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Saturday, Jun 23, 2018
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First-place Jays snap Rays’ four-game win streak

— Erik Bedard had already showered and changed into his street clothes and was ready to walk out into the night when he was charged with another hit.

Kind of sums up how Monday night went for Bedard, who faced the powerful Toronto Blue Jays offense during the first game of the Tampa Bay Rays’ eight-game road trip.

The Rays’ four-game winning streak came to a stop at the Rogers Centre when the first-place Jays handed them a 10-5 loss.

“They just put the heavy gloves on and beat us up,” Rays manager Joe Maddon said.

It was the seventh straight win for the Jays, the longest current winning streak in the majors. This is also the deepest into a season the Jays have been in first place since 2000.

“You’re facing a hot team, and they’re hitting every hole,” Bedard said. “Everything was going their way. They hit good pitches, so you got to tip your hat and move on to the next one.”

Bedard entered the game pretty toasty himself.

He was 2-1 with a 0.91 ERA in his last five starts. He allowed 16 hits in 28 innings over that stretch -- the fewest in the majors by a pitcher with a minimum of 25 innings pitched.

That 0.96 ERA was also the lowest in the majors during the span of games played between April 25 and May 25.

Bedard allowed a career-high 13 hits after a fourth inning error charged to second baseman Cole Figueroa was changed to a hit after the game. He allowed a season-high eight runs, snapping a run where he allowed no more than one earned run in six straight starts.

“When you’re hot, everything falls,” Bedard said. “Everything was going their way.”

The Jays greeted Bedard with five straight hits and led 2-0 after the first inning.

Maddon talked before the game about Bedard’s ability to remain calm on the mound and not get rattled in tough situations. Bedard displayed that quality by getting the final two outs of the first inning while pitching with runners on first and second base and again in the second inning when he retired the Jays in order on three fly balls.

That allowed the Rays to rally in the third inning and tie the score 2-2 on a home run by David DeJesus and a sacrifice fly by James Loney.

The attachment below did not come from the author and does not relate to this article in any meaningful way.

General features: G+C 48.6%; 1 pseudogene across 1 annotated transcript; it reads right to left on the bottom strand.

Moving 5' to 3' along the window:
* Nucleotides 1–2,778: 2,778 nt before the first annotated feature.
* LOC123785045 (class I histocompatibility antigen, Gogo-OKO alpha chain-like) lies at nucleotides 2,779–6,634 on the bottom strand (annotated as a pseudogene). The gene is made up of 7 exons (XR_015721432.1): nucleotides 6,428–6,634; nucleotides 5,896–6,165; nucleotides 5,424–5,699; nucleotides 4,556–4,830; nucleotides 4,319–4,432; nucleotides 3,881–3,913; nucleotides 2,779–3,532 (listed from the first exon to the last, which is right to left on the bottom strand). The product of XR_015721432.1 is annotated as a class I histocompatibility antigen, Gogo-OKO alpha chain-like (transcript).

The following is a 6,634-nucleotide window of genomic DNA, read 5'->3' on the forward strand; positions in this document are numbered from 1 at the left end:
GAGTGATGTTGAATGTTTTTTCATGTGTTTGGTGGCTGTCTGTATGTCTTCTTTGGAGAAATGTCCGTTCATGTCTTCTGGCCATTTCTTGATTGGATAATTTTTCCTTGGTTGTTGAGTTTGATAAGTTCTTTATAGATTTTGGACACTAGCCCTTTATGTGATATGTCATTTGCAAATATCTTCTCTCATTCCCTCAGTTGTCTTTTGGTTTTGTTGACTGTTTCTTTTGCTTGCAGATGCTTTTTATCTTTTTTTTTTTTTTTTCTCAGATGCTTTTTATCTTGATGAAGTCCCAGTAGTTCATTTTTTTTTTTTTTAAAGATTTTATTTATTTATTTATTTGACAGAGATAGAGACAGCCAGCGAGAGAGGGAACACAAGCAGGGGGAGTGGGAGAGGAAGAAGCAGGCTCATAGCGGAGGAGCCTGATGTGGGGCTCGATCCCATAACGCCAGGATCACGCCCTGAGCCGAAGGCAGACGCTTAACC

But the Jays scored three times in the fourth inning.

Former Rays Dioner Navarro and Steve Tolleson opened the inning with back-to-back home runs. Miguel Cabrera singled home Kevin Pillar with two outs to give the Jays a 5-2 lead.

Navarro was the sixth hitter in the Jays lineup. Tolleson was the seventh.

To beat the Blue Jays you have to survive the top half of the order and handle the bottom half.

“You’re going to get beat up on top,” Maddon said, “but when you get beat up on the bottom, that’s when it becomes more difficult.”

The Rays rallied again to tie the score 5-5 with a three-run fourth.

It began with a double by Matt Joyce and continued when Desmond Jennings, batting cleanup for the first time in his career, and James Loney hit back-to-back home runs.

It was the first time this season the Rays hit back-to-back home runs.

Jennings batted cleanup Monday, because, Maddon said, that’s the way the lineup fell.

“(Loney) told me,” Jennings said. “I didn’t believe it. But I wouldn’t have bet that I wasn’t.”

It’s not unusual to see Jennings and Loney hit back-to-back, but it usually Jennings who follows Loney.

“I told Loney we were going to go back-to-back (home runs),” Jennings said, “but I didn’t think it would be me hitting the first one.”

Maddon has talked about the need for the Rays offense to be able to score enough runs to survive a poor outing by the starting pitcher. It appeared he was going to get his wish Monday.

“Absolutely,” Maddon said, “but it was not enough. They kept adding on.”

Bedard allowed three more runs in the fifth inning before being replaced by Alex Colome.

“That’s always the frustrating part,” Bedard said. “The team scored some runs for you, and you can’t (limit) the damage, I guess, but it happens.”

Colome was reinstated Sunday from a 50-game minor league suspension for testing positive in spring training for Bolderone – an anabolic steroid used to treat horses. He was recalled Monday when Brandon Guyer was placed on the disabled list with a fractured left thumb. Colome, scheduled to pitch Monday for Triple A Durham, received the call to guard against a short outing by Bedard or help out in the later innings if the Rays were trying to protect the lead.

Colome pitched the final four innings.

“He really did save (the bullpen),” Maddon said, “and what he did he put us back in order for (today).”

For his effort, Colome was sent back to Durham after the game. Maddon said a corresponding move will be made this afternoon. Maddon said they might not replace Guyer’s outfield spot with another outfielder.

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